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The 2012 election brought a big victory for marijuana advocates. Massachusetts passed a law allowing medical use for cancer patients, but Colorado and Washington have legalized recreational use.
"It's really an historical point for marijuana reform," said Randy Quast, executive director of Minnesota NORML.
So, could Minnesota be next? Quast's group is lobbying to legalize Marijuana in the state, but they know there will be some road blocks.
"The first people who ought to get marijuana are those with a medical need, but NORML believes the best way to accomplish that is to legalize it outright," Quast said.
In 2009, Minnesota lawmakers passed a bill to allow medical marijuana use, but then-Gov. Tim Pawlenty vetoed the measure. Even so, Quast told FOX 9 News he can see a day when attitudes about marijuana use will change, similar to alcohol and the repeal of prohibition.
"We view that as similar to how marijuana prohibition will end," he said. "States will start to take a more sensible approach to it -- and eventually, the federal government will have to recognize that."
However, there is still a question whether states can legalize a drug classified as a "class one narcotic" by the federal government. Colorado's governor says they'll soon find out once he speaks with Attorney General Eric Holder about the conflict between the state's amendment and federal law.
"Voters were clear. It's decriminalized, and we will not be prosecuting people on a state-law basis," said Gov. John Hickenlooper. "The issue is the federal law."
Still, those who treat drug and alcohol addictions say relaxing attitudes over casual marijuana use could lead to dire consequences.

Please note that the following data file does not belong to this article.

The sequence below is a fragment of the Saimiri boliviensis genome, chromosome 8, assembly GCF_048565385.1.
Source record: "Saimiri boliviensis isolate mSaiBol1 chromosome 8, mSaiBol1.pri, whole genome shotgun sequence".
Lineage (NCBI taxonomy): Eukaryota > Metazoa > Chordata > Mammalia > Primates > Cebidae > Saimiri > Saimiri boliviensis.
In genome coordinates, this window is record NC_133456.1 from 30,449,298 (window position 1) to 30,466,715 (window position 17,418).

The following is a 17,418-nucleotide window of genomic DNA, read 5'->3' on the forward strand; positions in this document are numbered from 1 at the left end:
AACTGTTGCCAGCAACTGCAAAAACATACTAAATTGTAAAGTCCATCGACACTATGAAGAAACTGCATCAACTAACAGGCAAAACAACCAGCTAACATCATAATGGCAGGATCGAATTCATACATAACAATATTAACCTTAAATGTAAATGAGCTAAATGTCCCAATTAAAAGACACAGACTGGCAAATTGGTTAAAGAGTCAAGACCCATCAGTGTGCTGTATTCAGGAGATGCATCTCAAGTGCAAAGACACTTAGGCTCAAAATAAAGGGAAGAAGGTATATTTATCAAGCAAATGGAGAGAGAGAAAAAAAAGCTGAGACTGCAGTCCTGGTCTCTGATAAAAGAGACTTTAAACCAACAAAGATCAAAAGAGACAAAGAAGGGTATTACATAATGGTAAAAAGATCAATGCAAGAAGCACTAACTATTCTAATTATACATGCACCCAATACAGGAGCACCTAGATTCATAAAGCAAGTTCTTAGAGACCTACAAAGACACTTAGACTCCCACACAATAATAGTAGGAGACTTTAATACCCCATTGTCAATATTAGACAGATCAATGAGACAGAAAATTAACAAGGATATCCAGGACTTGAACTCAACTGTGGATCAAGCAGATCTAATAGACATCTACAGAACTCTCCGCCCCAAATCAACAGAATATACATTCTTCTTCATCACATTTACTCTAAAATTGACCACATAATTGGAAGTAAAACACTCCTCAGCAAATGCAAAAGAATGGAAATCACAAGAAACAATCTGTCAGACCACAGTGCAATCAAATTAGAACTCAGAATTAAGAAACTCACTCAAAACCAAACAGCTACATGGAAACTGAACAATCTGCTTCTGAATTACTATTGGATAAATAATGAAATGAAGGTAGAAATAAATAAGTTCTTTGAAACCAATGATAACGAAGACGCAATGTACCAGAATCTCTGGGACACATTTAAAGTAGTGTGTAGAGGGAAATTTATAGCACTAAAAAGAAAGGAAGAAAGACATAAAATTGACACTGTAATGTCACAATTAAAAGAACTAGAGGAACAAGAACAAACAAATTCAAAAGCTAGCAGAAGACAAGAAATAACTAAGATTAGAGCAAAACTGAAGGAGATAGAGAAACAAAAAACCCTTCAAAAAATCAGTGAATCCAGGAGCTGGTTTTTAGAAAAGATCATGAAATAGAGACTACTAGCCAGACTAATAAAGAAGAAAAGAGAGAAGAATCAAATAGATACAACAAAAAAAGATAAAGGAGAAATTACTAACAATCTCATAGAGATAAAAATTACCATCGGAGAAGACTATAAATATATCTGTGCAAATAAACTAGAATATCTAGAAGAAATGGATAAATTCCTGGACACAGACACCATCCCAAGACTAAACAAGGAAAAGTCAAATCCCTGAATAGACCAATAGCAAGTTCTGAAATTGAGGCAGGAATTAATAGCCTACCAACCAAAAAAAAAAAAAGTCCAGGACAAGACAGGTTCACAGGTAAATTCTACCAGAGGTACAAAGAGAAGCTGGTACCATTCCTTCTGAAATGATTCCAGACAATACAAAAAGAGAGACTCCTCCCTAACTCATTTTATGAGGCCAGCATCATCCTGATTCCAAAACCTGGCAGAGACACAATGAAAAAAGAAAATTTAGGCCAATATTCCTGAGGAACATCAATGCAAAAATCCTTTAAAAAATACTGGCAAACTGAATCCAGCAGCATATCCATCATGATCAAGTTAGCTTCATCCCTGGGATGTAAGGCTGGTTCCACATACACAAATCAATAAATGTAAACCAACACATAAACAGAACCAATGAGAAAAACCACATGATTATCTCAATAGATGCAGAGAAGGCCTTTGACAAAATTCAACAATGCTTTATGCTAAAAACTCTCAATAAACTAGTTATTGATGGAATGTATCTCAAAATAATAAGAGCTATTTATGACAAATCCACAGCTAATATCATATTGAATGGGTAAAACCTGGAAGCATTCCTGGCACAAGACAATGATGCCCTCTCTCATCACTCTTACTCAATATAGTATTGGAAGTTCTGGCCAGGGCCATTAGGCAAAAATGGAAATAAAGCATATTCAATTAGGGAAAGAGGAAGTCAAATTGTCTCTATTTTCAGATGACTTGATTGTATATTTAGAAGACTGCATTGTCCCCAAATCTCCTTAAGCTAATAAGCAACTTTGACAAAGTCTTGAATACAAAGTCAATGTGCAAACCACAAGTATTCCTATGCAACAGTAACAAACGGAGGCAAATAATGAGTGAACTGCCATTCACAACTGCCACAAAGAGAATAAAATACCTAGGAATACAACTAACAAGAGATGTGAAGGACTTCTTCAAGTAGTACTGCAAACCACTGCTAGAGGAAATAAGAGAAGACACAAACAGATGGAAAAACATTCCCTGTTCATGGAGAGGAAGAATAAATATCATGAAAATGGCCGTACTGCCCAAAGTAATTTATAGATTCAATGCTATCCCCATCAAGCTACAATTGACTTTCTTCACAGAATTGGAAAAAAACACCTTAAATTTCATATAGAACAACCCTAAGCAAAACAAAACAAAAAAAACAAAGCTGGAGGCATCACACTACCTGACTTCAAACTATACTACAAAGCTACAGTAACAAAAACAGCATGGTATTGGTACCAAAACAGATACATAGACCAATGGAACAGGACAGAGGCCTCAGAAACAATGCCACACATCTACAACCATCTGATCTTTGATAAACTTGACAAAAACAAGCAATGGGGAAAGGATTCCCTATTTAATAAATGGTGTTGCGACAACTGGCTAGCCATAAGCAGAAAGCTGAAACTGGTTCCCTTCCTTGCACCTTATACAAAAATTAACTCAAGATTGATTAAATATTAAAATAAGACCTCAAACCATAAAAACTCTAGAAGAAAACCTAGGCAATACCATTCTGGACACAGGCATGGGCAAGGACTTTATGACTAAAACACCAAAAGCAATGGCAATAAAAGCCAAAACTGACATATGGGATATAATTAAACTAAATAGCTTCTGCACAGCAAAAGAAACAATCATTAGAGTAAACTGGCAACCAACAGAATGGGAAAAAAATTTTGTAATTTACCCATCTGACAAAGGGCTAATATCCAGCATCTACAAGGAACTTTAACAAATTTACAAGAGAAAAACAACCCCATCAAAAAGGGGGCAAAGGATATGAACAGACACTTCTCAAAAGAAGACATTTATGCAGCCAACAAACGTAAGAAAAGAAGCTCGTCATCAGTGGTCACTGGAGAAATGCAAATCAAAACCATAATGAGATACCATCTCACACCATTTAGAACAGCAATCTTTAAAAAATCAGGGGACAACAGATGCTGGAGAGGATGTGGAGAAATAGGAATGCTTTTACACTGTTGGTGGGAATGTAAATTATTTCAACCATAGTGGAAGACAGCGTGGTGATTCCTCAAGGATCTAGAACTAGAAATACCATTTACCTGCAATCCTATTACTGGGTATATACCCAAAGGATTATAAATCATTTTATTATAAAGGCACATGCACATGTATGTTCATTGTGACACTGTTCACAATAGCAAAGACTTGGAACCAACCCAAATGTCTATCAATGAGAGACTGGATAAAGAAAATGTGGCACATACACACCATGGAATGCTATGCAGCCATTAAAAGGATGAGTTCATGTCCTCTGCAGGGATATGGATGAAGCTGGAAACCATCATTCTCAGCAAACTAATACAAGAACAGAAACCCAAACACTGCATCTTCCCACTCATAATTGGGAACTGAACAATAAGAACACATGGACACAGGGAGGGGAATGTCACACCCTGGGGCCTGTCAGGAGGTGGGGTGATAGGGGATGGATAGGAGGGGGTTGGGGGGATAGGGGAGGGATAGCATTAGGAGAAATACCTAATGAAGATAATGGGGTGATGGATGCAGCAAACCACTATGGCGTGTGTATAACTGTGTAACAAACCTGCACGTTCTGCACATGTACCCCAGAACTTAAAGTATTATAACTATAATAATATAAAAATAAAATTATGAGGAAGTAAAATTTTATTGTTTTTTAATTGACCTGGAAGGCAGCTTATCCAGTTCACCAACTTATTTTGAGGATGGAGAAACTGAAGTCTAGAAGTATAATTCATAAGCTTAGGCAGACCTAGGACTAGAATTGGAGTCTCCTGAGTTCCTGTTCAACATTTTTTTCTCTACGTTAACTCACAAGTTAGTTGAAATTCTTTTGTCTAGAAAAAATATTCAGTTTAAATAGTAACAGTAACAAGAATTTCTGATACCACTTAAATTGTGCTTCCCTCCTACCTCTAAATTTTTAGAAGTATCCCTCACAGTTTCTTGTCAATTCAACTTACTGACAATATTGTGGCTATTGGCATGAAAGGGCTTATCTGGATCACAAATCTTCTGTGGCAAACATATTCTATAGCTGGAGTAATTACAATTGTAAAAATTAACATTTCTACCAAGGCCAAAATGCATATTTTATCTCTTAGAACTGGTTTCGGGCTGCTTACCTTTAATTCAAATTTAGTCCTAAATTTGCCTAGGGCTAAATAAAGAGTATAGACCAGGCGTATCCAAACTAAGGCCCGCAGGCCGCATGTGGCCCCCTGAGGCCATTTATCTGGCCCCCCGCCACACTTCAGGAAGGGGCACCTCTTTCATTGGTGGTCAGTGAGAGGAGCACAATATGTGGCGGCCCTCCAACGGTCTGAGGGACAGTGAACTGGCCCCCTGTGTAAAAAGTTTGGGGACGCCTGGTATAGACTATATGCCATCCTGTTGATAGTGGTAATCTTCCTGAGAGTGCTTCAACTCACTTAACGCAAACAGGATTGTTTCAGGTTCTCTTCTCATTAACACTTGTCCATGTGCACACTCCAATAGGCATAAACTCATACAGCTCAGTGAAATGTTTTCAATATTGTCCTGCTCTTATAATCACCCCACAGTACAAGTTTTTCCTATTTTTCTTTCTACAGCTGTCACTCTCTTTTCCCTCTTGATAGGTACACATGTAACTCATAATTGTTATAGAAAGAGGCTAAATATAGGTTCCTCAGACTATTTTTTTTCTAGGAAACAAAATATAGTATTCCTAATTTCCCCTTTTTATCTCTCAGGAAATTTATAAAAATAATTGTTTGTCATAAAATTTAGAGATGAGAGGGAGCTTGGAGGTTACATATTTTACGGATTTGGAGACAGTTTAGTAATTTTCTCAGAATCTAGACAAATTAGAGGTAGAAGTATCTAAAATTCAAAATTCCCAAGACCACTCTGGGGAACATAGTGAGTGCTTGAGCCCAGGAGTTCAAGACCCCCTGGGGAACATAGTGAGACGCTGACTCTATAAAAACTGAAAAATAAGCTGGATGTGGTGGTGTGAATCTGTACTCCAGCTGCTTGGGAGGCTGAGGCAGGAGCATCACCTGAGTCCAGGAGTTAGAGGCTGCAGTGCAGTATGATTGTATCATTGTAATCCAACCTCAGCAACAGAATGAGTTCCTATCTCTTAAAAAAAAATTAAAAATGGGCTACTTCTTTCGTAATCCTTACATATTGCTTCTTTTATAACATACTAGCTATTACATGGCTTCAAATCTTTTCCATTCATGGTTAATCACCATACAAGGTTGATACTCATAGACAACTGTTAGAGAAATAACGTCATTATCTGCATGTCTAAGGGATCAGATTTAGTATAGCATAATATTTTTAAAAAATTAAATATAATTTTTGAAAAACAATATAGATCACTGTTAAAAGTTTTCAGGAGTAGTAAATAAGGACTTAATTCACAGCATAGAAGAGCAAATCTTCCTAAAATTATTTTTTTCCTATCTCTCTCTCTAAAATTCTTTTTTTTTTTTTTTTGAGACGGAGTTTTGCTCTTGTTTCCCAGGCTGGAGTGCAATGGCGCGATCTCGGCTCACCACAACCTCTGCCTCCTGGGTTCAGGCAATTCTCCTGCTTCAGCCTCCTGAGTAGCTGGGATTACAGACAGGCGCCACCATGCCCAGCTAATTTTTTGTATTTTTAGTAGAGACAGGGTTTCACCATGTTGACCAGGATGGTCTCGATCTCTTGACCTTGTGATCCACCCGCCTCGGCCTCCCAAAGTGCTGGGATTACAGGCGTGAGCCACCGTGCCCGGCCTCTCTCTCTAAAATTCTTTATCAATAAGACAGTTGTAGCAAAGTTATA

"What we are very much afraid of is a teen or adult using a legal substance that then opens the door for a much more deadly substance and addiction," said Pati McConeghy, with Minnesota Adult and Teen Challenge.
Colorado law will allow adults over the age of 21 to possess 28 grams of pot and privately grow up to six marijuana plants -- but that's something Minnesota prosecutor John Kingery said he strongly opposes.
"Marijuana is big business," he said. "There are individuals making a lot of money on it, and it is driving up other forms of crime to pay for that illegal drug."
But that's why supporters say marijuana should be decriminalized, arguing that too much money is spent on arresting, prosecuting and sending nonviolent offenders to prison.
"All it does is -- it brings it underground, to the black market. Everybody knows cannabis is just as easy to get and just as potent as ever, so the war on drugs -- the prohibition -- it doesn't work," said Quast. "All it's doing is causing crime, and we've seen that with alcohol in the days of Al Capone."
At this point, it remains unclear whether Minnesota lawmakers will take up the issue in the upcoming session. Democratic leaders say the first priority for their caucus will be to balance the budget.